The significance of the association of insulin-dependent diabetes mellitus with the stiff-person syndrome has been emphasized by the discovery of antibodies directed against glutamic acid decarboxylase (GAD), the enzyme responsible for the synthesis of GABA, in both blood and cerebrospinal fluid in 60% or more of patients (Solimena et al., 1990; Walikonis and Lennon, 1998). The great majority of these patients also have antibodies directed against pancreatic islet cells, as well as gastric parietal cells and the thyroid. The anti-GAD antibodies are the same as those found in insulin-dependent diabetes mellitus, but it appears that the antibodies do have subtle differences (Lohmann et al., 2000). Currently the best test is the radioimmunoassay for GAD65 (Walikonis and Lennon, 1998). The luciferase immunoprecipitation technology (LIPS) seems also to be very good for this purpose (Burbelo et al., 2008). Present evidence raises the possibility that the anti-GAD antibodies may destroy GABAergic inhibitory mechanisms in the spinal cord, but, alternatively, they may be secondary to some other process leading to an appropriate immunologic response (Raju et al., 2005; Raju and Hampe, 2008). Anti-GAD antibodies have been demonstrated to block GABAergic neurotransmission in rat cerebellar slices (Ishida et al., 1999; Mitoma et al., 2000). One study reported that motor cortex excitability correlated with antibody levels suggesting an etiologic role (Koerner et al., 2004). In a study of 18 patients with stiff-person syndrome and serum antibodies, all had high titers as well in the cerebrospinal fluid (CSF) and 11 of 13 patients had an increased anti-GAD(65)-specific IgG index (Dalakas et al., 2001b). In the same study, the mean level of GABA in the CSF was found to be lower in patients than in controls. On the other hand, the levels of antibodies do not correlate with the severity of the disorder (Rakocevic et al., 2004).

The role of anti-GAD antibodies continues to be somewhat confusing, in part because they are not specific to stiff-person syndrome. In one study of 61 neurologic patients with high antibody titers, 22 (36%) had stiff-person syndrome and 17 (28%) had cerebellar ataxia (Saiz et al., 2008). Intrathecal synthesis of antibody gives more assurance that the antibody might be relevant (Jarius et al., 2010).

Another antibody found in a large number of patients is that directed against GABA(A) receptor-associated protein (GABARAP) (Raju et al., 2006; Dalakas, 2008, 2009). This has been identified in up to 65% of patients. Such antibodies would inhibit GABA(A) receptor expression on GABAergic neurons and certainly would be pathophysiologically relevant.

Stiff-person syndrome can also be seen in association with anti-amphiphysin I antibodies in patients with breast cancer (Saiz et al., 1999; Wessig et al., 2003). Anti-amphiphysin antibodies can block GABAergic neurotransmission (Geis et al., 2010). A report of 11 patients with anti-amphiphysin antibodies found that all were women, and 10 had breast cancer (Murinson and Guarnaccia, 2008). Average age was 60, and cervical involvement was particularly prominent. Marked improvement was seen in three of five patients with tumor excision and chemotherapy. Other neurologic disorders such as sensory neuropathy, cerebellar ataxia, and opsoclonus may be present as well, and the syndrome can occur with other tumor types (Antoine et al., 1999). Another antibody in some cases is directed against 17-beta-hydroxysteroid dehydrogenase type 4 (Dinkel et al., 2002).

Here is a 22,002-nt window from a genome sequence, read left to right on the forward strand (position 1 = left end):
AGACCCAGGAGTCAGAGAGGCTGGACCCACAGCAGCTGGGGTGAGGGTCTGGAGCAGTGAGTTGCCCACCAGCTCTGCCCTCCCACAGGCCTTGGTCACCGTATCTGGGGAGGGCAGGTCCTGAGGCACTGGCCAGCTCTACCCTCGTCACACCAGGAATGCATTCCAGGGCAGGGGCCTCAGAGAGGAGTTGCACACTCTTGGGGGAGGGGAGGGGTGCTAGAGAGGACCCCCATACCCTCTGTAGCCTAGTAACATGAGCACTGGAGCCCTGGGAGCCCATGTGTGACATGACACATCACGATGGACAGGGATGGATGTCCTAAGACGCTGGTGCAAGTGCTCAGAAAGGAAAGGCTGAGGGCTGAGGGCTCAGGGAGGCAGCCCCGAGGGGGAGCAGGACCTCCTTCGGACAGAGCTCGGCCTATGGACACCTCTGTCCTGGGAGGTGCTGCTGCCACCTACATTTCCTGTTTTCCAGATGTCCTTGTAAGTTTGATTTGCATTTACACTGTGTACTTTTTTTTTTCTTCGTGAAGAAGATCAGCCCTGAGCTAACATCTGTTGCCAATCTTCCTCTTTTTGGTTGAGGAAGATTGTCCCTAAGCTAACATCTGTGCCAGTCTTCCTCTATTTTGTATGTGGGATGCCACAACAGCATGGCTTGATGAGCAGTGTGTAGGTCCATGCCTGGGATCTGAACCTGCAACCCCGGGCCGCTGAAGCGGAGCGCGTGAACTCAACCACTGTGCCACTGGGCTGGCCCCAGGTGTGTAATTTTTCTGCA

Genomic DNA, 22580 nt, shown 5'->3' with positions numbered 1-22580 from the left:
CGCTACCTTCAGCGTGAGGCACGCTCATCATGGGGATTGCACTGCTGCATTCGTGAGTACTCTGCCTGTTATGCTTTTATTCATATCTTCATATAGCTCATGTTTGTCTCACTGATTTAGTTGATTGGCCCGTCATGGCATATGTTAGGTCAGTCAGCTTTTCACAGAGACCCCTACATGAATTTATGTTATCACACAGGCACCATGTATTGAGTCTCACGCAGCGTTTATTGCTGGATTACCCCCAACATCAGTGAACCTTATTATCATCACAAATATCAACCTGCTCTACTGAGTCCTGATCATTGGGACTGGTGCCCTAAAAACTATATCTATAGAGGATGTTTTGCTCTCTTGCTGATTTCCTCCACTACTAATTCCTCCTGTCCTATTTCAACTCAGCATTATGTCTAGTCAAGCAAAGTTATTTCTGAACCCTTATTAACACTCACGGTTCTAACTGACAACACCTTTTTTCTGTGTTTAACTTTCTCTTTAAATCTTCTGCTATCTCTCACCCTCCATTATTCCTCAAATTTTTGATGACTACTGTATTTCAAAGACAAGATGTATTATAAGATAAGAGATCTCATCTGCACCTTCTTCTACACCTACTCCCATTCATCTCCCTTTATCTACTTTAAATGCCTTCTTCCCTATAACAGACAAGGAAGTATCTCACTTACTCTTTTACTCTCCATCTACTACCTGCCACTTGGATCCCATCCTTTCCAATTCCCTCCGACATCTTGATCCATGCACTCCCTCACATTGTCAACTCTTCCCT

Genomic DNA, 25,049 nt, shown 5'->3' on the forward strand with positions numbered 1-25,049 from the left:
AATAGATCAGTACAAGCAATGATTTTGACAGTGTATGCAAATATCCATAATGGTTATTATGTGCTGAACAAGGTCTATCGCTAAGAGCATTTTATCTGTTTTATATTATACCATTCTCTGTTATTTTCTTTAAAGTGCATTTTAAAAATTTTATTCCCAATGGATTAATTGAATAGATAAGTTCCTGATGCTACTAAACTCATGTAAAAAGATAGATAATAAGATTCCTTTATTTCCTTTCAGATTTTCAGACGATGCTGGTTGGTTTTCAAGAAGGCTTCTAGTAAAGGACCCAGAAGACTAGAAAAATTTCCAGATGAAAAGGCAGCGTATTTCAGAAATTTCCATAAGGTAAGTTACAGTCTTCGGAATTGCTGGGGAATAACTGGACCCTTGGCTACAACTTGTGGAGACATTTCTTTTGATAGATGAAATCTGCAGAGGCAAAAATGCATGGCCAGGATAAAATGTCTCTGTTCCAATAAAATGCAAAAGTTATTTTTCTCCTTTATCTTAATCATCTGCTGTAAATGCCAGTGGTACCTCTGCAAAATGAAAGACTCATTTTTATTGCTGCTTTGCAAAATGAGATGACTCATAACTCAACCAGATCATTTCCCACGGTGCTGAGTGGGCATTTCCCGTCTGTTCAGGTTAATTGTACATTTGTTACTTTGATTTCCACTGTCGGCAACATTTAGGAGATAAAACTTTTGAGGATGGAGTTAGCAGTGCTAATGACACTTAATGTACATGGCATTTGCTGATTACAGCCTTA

Oligoclonal bands have been reported in the CSF in a number of cases (Meinck and Ricker, 1987; Williams et al., 1988; Meinck et al., 1994), and white matter lesions have been seen on brain MRI. However, so far no consistent pathology has been demonstrated in the few cases that have come to autopsy.

The treatment of this condition relies upon a combination of benzodiazepines and baclofen in high dosage. These drugs may decrease the superimposed severe spasms, but are not entirely effective in controlling the background sustained continuous muscle hyperactivity. Sodium valproate and tizanidine have also been reported to be beneficial (Meinck and Conrad, 1986; Stayer and Meinck, 1998). Intrathecal baclofen has been used (Silbert et al., 1995; Stayer et al., 1997; Stayer and Meinck, 1998). Patients have been reported to respond to steroid therapy (Blum and Jankovic, 1991), intravenous human immunoglobulin (IVIg) infusions (Khanlou and Eiger, 1999; Souza-Lima et al., 2000), and plasmapheresis (Vicari et al., 1989; Blum and Jankovic, 1991; Brashear and Phillips, 1991; Hayashi et al., 1999), but others have gained no benefit from plasmapheresis (Harding et al., 1989). A double-blind, placebo-controlled study documented the value of IVIg (Dalakas et al., 2001a). Another study has shown improvement in quality of life with IVIg (Gerschlager and Brown, 2002). Rituximab has been reported to be useful in a few patients (Bacorro and Tehrani, 2010; Dupond et al., 2010; Katoh et al., 2010).

Progressive encephalomyelitis with rigidity, sometimes known as spinal interneuronitis, may present with similar clinical features to the stiff-person syndrome. However, such patients go on to develop a relentless and progressive course, with the emergence of cranial nerve dysfunction producing bulbar symptoms and disorders of eye movement, along with cognitive impairment and long tract signs (Whiteley et al., 1976; Howell et al., 1979; Brown and Marsden, 1999; Gouider-Khouja et al., 2002